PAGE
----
War is not the macho fantasy of insecure conservative men. It is the reality of children being burned alive.
Reasonable people have long lamented the increasing polarization of politics, an escalation from disagreement to outright division largely fueled by a few extremists who refuse to accept diversity, and the masses of gullible idiots who buy into the latest outrage on their “side”. It can be seen in the botched reconstruction after the Civil War, the mass exodus of racist white southerners from the Democratic party during the civil rights movement, the “pro-life” movement which was manufactured for political gain and has done more to harm and kill than to protect life, and so on.
Our current problems have their roots in an ancient and ongoing struggle with our own animal natures. But this phenomenon of bitter polarization, with different “facts” on both sides and no room for compromise, is far more extreme and dangerous in the modern world of social media and nuclear bombs.
Today I read one of the most disturbing things I’ve seen all year, even counting Trump’s offer to destroy the career of a Democratic politician for opposing the practice of “civil asset forfeiture” (police stealing private property from citizens who haven’t been convicted of a crime). The article is so disturbing that I will not link to it, because I don’t want to have any part in spreading it further. Instead, I’ll address a few quotes and talk about the overall issues with it.
I’ve been writing about morality and its relationship to religion for quite a while. Let’s take a brief journey through my past articles before we get into my latest observations…
December 22, 2014: “Your devotion to your faith should not lead you to cover up evil, in some misguided attempt to retain dignity for the religion as a whole.”
May 27, 2015: “Despite what [the Duggars]–or their apologists–might claim, their particular religion is not all about forgiveness for sinners. It is specifically focused on patriarchal control; the “forgiveness for sinners” argument is just a convenient way to gloss over the crimes of the male leaders.”
There’s an old quote I’m reminded of right now: “When fascism comes to America, it will be wrapped in the flag and carrying a Bible.”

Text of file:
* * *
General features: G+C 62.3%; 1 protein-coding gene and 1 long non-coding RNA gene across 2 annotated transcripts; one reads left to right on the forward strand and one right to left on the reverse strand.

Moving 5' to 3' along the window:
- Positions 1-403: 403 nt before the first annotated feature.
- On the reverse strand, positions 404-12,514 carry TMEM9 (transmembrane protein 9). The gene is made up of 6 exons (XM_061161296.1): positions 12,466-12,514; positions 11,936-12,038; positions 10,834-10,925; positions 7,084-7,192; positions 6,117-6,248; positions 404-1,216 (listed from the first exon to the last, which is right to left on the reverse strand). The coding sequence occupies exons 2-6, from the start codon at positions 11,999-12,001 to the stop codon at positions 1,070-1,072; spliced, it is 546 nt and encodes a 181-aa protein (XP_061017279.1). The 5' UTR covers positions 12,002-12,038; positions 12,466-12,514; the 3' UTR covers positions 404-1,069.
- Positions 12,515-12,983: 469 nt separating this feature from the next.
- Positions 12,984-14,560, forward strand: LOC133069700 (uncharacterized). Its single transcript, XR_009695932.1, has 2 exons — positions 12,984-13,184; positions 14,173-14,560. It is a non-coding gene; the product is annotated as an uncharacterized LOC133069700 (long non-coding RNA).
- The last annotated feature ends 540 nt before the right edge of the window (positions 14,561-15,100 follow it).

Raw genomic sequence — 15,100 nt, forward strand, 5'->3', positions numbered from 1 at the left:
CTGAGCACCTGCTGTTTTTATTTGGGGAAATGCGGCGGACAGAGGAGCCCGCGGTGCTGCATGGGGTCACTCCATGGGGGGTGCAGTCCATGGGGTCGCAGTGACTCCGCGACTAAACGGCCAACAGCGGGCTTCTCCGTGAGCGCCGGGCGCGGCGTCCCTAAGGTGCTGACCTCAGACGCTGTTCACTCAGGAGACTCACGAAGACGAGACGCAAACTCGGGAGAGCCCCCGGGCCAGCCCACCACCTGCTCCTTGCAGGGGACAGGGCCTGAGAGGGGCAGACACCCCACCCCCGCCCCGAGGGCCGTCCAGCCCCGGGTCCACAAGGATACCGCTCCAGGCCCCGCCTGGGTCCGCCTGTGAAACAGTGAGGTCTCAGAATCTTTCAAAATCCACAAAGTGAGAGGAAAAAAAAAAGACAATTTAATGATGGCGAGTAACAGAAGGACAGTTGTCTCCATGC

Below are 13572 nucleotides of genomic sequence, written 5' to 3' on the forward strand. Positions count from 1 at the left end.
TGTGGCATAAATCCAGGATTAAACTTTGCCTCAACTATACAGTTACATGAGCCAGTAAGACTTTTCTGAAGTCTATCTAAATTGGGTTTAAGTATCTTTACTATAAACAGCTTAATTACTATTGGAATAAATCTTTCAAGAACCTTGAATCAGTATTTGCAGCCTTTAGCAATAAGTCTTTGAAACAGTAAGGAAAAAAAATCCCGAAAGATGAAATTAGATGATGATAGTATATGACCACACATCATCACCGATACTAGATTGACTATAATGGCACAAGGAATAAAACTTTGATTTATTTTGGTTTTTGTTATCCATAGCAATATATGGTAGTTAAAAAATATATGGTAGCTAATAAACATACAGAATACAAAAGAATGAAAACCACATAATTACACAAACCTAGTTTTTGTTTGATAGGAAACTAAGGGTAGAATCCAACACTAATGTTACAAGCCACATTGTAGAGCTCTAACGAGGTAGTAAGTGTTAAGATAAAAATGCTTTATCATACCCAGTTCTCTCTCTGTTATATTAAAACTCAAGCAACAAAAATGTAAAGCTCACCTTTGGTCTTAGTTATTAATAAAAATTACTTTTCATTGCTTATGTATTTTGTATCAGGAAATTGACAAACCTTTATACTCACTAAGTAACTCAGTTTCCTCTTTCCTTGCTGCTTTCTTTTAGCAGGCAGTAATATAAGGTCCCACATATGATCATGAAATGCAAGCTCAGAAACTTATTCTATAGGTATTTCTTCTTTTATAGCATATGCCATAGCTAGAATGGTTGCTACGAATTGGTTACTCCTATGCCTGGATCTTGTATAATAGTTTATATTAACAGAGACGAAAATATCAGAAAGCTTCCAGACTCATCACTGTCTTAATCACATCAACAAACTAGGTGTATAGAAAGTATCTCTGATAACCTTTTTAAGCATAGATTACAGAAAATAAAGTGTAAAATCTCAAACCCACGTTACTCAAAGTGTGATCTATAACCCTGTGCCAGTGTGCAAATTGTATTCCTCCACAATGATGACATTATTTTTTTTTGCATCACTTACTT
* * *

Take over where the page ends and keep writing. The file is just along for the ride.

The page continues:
I’ve been calling out various Republican policies as fascist since well before the 2016 presidential race even began, but Donald Trump took it to the next level. They have now checked the boxes, at least ideologically, on every major feature characterizing the regimes that defined fascism. Let’s take a look at eleven issues, and the policies and statements that put Trump and his enablers firmly in the realm of the fascism they’ve long been drifting toward.
Despite being a libertarian (or a classical liberal), the only thing my political, social, and economic ideas have in common with right-wing libertarianism is a dislike of authoritarianism. It’s actually a very important piece of common ground, since almost everyone on the right seems to instinctively brand me an authoritarian simply for having socialist economic views.
In addition to claims that all socialist policies are authoritarian, I hear a lot of wishful thinking, terrible logic, and complete falsehoods from advocates of anti-government capitalist ideas. Let’s look at a few of those.
The word socialism elicits negative reactions from a lot of Americans. I think the widespread misunderstanding of the term is a relic of the Cold War era, as well as historical tension between right-wing capitalists and the far left. When one type of government ends up going bad, people are quick to blame the overall method and move to the opposite extreme, rather than considering the real cause of the problems. This results in an endless cycle of reactionaries who, in their zealous drive to fix what everyone else messed up, go too far and make another mess.
That’s the current situation in America. During the Cold War, in response to the threat from an authoritarian socialist country, America turned hard to the right and ended up handing over government power to large corporations. The solution to our problems is not more of the same crony capitalism that has shifted massive amounts of wealth, as well as most economic growth, into the hands of the rich. When a government has gone too far to the right, it needs to shift back toward the left.
When discussing politics in America, there’s a lot of talk about left vs. right, liberal vs. conservative, and so on. Most of these distinctions have some meaning but fail to accurately represent reality. Some people have mapped political views along two separate scales in a sort of Cartesian graph, which makes a lot of sense (one source is the Political Compass). I’m going to explain such a graph in my own words, with a few tweaks to hopefully make it more clear what the graph means to me, who I oppose, and why.
“I’m a winner. It’s what I do, I win. Even when I don’t know what I’m doing. So if anyone tells you that I won’t win at whatever I’m doing right now, they should be deported. I don’t care if they’re American. Deport them to the moon or something.” -Donald Trump
Leaders of both major political parties in America gathered last Friday to argue about which of them has been more effective at fostering stupidity and greed.
Republicans cited their strong record of creating mass hysteria, saying it has turned out to be one of the best environments for self-centered behaviors to flourish. However, points were docked for their ineffective approach to fogging up promising young minds, which mostly consisted of repeating the same nonsense over and over and expecting it to become real.
Democrats claimed that their ability to take intelligent people and make them totally lose touch with reality is unparalleled. “It’s one thing to lure in a bunch of idiots,” one member said, “but it’s quite another to turn formerly reasonable people into slobbering dimwits.”